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26 Dec 2013 Trends for 2014: A Death Knell for Unpaid Internships?

At least one major media organization – New York City-based magazine publisher Conde Nast – will ring in 2014 by saying goodbye to its unpaid internship program, a decision that has generated both cheers and jeers in news coverage.   Given the large amount of media attention that was focused on unpaid intern wage-and-hour lawsuits in 2013, it will be no surprise if more big-name employers – and perhaps some major educational institutions – make adjustments to the way they handle internship programs.   In…

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23 Dec 2013 Seventh Circuit: Failure to Conciliate is Not a Defense in EEOC Lawsuits

Employers who are defendants in actions brought by the EEOC in federal court cannot assert failure to conciliate as an affirmative defense, the U.S. Court of Appeals for the Seventh Circuit has ruled. In so doing, the Seventh Circuit is the first federal circuit court of appeal to explicitly reject the failure-to-conciliate defense, the Court noted in its lengthy opinion released Friday. In determining a question of law brought up on an interlocutory appeal, the Seventh Circuit ruled in EEOC v. Mach Mining, LLC that…

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23 Dec 2013 Coast to Coast Noncompete Part 2: Still Going in 3 Courts in 2 States

A few weeks ago I wrote this post about a dispute between two language learning companies over two relatively short term employees. The dispute illustrates some common strategic lessons of which employers must take account in planning, administering and enforcing noncompete agreements. Perhaps most significant, the dispute is a classic example of the gamesmanship over forum states (and the various laws that may favor or disfavor one of the other party) that characterizes many noncompete cases. Because this is an interesting dispute for employers who have noncompete agreements…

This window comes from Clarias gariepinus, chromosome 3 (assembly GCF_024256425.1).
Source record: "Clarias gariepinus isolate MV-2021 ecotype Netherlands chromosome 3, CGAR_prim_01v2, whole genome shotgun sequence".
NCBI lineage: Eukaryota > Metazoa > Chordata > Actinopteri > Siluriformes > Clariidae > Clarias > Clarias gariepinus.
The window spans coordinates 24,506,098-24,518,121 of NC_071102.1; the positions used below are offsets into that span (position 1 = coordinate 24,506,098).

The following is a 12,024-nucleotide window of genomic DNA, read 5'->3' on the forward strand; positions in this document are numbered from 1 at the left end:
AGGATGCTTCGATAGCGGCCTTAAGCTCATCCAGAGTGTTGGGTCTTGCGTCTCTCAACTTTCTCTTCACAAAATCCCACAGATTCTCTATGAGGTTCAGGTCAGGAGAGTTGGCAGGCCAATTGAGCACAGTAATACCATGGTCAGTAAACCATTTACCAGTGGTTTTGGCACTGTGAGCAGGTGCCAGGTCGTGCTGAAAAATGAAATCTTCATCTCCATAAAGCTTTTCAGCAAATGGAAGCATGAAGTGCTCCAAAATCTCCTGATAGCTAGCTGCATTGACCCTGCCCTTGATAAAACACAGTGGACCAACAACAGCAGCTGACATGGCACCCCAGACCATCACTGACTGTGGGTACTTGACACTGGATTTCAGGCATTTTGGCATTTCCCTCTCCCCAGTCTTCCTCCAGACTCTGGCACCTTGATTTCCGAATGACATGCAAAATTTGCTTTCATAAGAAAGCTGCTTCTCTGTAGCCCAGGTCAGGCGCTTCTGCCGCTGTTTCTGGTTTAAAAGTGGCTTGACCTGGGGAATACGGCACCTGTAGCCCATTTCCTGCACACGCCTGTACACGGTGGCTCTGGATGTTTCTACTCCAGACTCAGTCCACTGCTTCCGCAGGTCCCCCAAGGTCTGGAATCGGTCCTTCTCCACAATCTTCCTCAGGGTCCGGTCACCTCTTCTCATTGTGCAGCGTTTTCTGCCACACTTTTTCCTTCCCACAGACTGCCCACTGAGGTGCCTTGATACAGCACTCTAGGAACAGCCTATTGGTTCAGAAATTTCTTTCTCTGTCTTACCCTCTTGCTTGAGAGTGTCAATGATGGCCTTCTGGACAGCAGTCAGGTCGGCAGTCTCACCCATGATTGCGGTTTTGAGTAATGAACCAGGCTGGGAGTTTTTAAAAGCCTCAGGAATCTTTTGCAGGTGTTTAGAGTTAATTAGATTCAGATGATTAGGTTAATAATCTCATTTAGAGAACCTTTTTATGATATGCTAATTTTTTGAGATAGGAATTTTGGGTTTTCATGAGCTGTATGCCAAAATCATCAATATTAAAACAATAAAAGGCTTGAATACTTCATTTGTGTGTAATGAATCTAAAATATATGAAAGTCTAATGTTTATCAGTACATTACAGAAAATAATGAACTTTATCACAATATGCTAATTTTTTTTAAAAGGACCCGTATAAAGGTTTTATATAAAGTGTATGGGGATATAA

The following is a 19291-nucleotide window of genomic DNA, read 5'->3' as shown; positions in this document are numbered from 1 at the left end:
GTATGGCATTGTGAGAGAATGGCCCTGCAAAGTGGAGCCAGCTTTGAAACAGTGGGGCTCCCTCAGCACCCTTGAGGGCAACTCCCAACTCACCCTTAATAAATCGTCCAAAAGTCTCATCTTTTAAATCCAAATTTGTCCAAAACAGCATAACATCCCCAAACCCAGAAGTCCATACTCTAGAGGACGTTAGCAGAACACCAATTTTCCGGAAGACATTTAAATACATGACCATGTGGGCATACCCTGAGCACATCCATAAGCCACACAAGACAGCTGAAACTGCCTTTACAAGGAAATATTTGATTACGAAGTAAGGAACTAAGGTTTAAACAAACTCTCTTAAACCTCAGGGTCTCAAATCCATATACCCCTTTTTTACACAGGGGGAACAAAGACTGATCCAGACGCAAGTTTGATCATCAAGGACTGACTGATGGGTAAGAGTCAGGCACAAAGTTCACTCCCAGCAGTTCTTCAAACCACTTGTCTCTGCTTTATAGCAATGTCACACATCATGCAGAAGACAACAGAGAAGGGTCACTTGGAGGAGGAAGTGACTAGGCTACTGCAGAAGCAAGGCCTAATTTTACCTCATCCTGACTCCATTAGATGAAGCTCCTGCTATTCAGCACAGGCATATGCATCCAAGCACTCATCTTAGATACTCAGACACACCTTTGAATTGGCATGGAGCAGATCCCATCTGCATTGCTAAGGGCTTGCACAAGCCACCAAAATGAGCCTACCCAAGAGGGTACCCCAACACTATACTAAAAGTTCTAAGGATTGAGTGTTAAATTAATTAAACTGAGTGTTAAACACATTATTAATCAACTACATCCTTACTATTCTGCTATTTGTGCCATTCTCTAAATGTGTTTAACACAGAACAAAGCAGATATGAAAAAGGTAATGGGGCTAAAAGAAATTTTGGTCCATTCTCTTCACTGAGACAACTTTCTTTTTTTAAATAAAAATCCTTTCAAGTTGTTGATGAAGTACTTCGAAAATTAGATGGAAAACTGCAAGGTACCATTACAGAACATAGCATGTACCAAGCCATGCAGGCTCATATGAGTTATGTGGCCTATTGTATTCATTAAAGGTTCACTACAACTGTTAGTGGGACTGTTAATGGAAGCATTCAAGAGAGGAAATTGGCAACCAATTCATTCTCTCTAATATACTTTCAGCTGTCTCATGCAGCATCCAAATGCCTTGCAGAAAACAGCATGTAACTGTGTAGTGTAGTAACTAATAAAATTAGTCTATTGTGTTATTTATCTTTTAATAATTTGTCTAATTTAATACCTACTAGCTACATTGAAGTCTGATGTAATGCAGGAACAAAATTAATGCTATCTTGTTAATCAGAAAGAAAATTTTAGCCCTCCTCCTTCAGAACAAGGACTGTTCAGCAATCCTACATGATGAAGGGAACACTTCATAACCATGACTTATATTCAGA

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18 Dec 2013 Criminal Background Checks Remain on EEOC’s Radar

Although not an official opinion or interpretation, the EEOC just released discussion letters giving another peak behind the curtain as to the agency’s stance on criminal background discrimination. Answering the letter of an incarcerated veteran who anticipated having a tough time finding employment upon his release, the EEOC, through its Assistant Legal Counsel, reiterated that “[e]xcluding people from employment due to criminal records may raise issues under Title VII, especially if it disproportionately harms people of a particular race or national origin.” While not banning the…

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17 Dec 2013 You May Want To Leave Your Leave Policy Behind

Employers understandably want their employees to miss as little work as possible. This goal may be reflected in their leave of absence policies, which encourage a return to work as soon as they can. While this is not a problematic goal, policies that are overly harsh or inflexible in granting accommodations for disabled workers may result in costly and embarrassing lawsuits. The EEOC recently filed suit against Children’s Hospital and Research Center in Oakland, California because it refused an employee’s request for additional medical leave…